Josh Willingham: the Newest Twin


As Eric Pleiss told you yesterday, the Twins have apparently reached an agreement with Josh Willingham. No official announcement has been made by the Twins, but the rumor mill says this is a d0ne deal. The former Oakland slugger will likely man right field for Minnesota in 2012. In 2011, he hit .246/.332/.477 with 29 homers.

The terms of Willingham’s contract were not available as of the time of this writing, but he is expected to receive something not far from the 3 year, $24 million deal the Twins reportedly offered Cuddyer [UPDATE: the deal is rumored to be for three years and $21 million]. If so, that would shatter the record for the biggest contract the Twins have ever written for a free agent (not counting players already on the team who were re-signed). Based on my unscientific search of Baseball Reference salary data, the highest single year salary the Twins have ever signed a free agent for was the $5 million they offered to Livan Hernandez in 2008. The fact that this deal pushes Hernandez permanently out of the team’s record books means it’s already a good move, because I hate remembering that he was on the team.

Even if you adjust for inflation, this deal is still probably a record breaker. Jack Morris signed a $3.7 million yearly deal in 1991. That deal comes out to about $5.9 million in modern money.

Will Willingham be worth the money? If you buy Bill James’s projections, it’s close. According to Willingham’s Fangraphs page, James has Willingham hitting .248/.352/.460 with 25 homers next year. Plug the James projections into Wahoo’s on First’s WAR Calculator, and Willingham should have a WAR in the 1.5 range, which translates into a $7.6 million market value. Of course those numbers are just estimates, but it’s fun to play with them. It’s hard to say whether Willingham could maintain that level of production in every season of the contract, but that’s a problem for future seasons.

The best case scenario for Willingham would be some combination of high on-base skills and power. He had a very impressive .389 on-base percentage in 2010 for Washington, so we know the man can get on base when he needs to. And power hasn’t been a problem for Willingham either. He has topped 20 homers in a season four times. In fact, he’s never had a season of more than 500 plate appearances where he didn’t hit at least 21 longballs.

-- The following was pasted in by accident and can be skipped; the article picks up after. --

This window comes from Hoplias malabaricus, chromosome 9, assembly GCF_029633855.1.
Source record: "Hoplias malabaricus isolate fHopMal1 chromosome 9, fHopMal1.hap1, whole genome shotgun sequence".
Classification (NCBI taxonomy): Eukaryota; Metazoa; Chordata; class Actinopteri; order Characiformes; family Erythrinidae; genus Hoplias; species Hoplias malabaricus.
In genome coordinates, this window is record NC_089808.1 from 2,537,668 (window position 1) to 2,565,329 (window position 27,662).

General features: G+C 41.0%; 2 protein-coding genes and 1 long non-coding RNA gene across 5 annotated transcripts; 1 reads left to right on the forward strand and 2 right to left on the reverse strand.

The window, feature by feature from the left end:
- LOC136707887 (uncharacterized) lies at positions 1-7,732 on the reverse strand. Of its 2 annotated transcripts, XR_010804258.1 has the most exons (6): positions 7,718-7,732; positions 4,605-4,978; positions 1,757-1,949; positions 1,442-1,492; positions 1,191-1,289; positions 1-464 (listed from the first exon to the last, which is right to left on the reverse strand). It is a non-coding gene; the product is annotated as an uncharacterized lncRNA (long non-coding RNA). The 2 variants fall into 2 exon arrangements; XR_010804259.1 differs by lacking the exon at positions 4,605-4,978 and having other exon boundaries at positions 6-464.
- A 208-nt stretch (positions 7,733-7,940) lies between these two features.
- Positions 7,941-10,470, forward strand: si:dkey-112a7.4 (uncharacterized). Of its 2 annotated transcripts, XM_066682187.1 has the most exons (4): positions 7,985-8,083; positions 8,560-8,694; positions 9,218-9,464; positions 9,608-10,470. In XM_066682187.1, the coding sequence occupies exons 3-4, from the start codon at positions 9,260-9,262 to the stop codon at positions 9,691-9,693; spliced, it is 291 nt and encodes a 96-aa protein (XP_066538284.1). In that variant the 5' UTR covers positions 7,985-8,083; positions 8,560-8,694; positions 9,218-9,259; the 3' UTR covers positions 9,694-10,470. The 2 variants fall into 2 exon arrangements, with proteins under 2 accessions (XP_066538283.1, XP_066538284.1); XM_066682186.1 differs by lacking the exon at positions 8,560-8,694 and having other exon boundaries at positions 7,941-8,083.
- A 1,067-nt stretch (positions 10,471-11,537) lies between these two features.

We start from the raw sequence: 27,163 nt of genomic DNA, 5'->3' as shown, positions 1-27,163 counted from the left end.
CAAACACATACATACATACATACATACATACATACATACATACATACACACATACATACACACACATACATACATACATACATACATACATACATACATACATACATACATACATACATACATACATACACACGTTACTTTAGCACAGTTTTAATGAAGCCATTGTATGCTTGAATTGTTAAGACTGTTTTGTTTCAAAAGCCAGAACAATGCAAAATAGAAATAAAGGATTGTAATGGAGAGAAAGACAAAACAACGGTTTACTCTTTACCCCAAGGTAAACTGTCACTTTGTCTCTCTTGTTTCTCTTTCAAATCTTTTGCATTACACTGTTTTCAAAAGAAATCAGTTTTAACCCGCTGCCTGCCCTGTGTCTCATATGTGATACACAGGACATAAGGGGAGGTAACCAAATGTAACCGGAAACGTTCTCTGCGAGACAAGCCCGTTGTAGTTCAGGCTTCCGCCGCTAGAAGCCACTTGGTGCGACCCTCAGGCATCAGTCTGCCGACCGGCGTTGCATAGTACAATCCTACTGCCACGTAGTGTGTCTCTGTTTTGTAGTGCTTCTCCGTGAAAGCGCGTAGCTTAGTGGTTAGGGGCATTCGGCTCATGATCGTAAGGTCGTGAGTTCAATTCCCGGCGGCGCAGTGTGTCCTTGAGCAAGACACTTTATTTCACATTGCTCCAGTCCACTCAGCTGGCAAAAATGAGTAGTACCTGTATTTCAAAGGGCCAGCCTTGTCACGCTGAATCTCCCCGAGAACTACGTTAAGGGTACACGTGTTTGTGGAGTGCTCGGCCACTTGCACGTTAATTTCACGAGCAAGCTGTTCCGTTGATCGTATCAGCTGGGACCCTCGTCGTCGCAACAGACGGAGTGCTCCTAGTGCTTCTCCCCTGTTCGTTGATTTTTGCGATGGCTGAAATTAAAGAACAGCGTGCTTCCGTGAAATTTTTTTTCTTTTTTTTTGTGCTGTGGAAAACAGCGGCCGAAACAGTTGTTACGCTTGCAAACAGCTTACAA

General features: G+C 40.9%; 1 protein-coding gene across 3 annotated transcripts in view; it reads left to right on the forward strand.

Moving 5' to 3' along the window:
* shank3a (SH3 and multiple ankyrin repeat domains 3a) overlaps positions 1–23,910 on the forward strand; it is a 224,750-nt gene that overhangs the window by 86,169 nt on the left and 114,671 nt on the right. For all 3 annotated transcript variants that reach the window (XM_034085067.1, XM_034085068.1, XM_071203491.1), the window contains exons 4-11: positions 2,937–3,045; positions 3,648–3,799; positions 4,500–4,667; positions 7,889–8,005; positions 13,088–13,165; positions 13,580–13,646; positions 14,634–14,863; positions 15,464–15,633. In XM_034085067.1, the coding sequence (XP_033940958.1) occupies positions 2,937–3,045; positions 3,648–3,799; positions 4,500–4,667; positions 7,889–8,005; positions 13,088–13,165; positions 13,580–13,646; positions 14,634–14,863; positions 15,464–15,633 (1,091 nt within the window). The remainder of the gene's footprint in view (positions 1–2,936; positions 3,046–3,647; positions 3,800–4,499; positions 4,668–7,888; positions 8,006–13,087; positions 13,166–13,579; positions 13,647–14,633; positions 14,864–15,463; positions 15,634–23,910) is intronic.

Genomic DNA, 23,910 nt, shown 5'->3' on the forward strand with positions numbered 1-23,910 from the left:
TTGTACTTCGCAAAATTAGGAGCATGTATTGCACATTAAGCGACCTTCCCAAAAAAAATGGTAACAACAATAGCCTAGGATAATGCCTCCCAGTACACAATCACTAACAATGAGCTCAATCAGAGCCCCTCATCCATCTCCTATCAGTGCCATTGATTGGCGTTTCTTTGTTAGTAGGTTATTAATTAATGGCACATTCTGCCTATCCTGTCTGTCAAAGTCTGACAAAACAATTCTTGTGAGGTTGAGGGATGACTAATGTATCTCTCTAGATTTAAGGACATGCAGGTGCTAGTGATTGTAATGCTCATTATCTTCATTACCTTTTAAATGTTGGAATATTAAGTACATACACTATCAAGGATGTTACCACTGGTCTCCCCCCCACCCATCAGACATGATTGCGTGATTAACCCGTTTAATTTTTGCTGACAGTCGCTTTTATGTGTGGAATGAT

Some may question Willingham’s ability to maintain those power numbers in the notoriously pitcher-friendly Target Field. To those folks I would like to point out that Oakland’s Alameda County Coliseum is not an easy place to hit a home run either. There were 1.56 homers per game at Target Field last year, compared to 1.35 per game in Oakland. Parker Hageman of Over the Baggy noted about a month ago that Willingham’s home runs tend to come off balls pulled down the left field line, and that those types of homers should still be hittable at Target. Thus, there’s no reason to expect a major power drought from Willingham, unless it’s caused by the natural effects of age (like Cuddyer, Willingham will be 33 next season).

I wrote this weekend that Willingham was basically the same player as Micheal Cuddyer age and stat-wise, and that the only tangible difference between the two is that Cuddyer would gift the team with two high picks if he left. For this reason, I am very glad the Twins made the right baseball decision. Even if Willingham does not help the Twins improve in 2012, the two draft picks could be very useful in the team’s rebuilding effort.

Adding Willingham puts the Twins 2012 payroll right near the arbitrary $100 million amount that Terry Ryan said might be a target. It is entirely possible that Ryan was not entirely serious about that number. Still, the team probably has less than $10 million remaining if it plans to lower payroll from the 2011 level. Given that there is still a serious need for a starting pitcher and bullpen help, outfielders Cuddyer and Jason Kubel are almost guaranteed not to come back.

It won’t be fun to see Kubel and Cuddyer go, but the Willingham signing is a good move overall. Motor City Bengals, Fansided’s Detroit Tiger site, called the Willingham signing a “brilliant lateral move,” and I think that’s an adequate description. Terry Ryan made the right choice here.

It doesn’t quite make up for the Matt Capps re-signing, but it’s a step in the right direction.

 

 

Tags: Jason Kubel Josh Willingham Livan Hernandez Michael Cuddyer Minnesota Twins

  • thebatshatters

    If he plays right-field for the Twins, that would be a pretty new position for him. I think it’s more likely that they stick him in left field and move revere over to right.

  • Nate: Legend of the Arctic

    That’s a good point, Thebatshatters. Willingham is a left fielder by trade. I doubt that the Twins would want Revere in right, since he has a notoriously weak arm, and arm strength is more important for an RF than a LF.

    Given the experience with Delmon Young, who was a natural RF that the Twins insisted on playing in LF, I don’t think they’d hesitate to do the same with Willingham. It would be interesting to see how he handles the transition.

    Personally, I think Willingham’s best position might be DH, but the Twins won’t be hurt if he stays in the outfield for a while. In another year, if Joe Benson or another young prospect looks ready for a big league job, I would not be surprised to see Willingham move to DH.

  • fergusonsarah

    There’s plenty of word floating around that free agent outfielderMichael Cuddyer will be re-signing with the Minnesota Twins but new info that Josh Willingham is getting close to signing with the team seems to suggest that Cuddyer is headed elsewhere.

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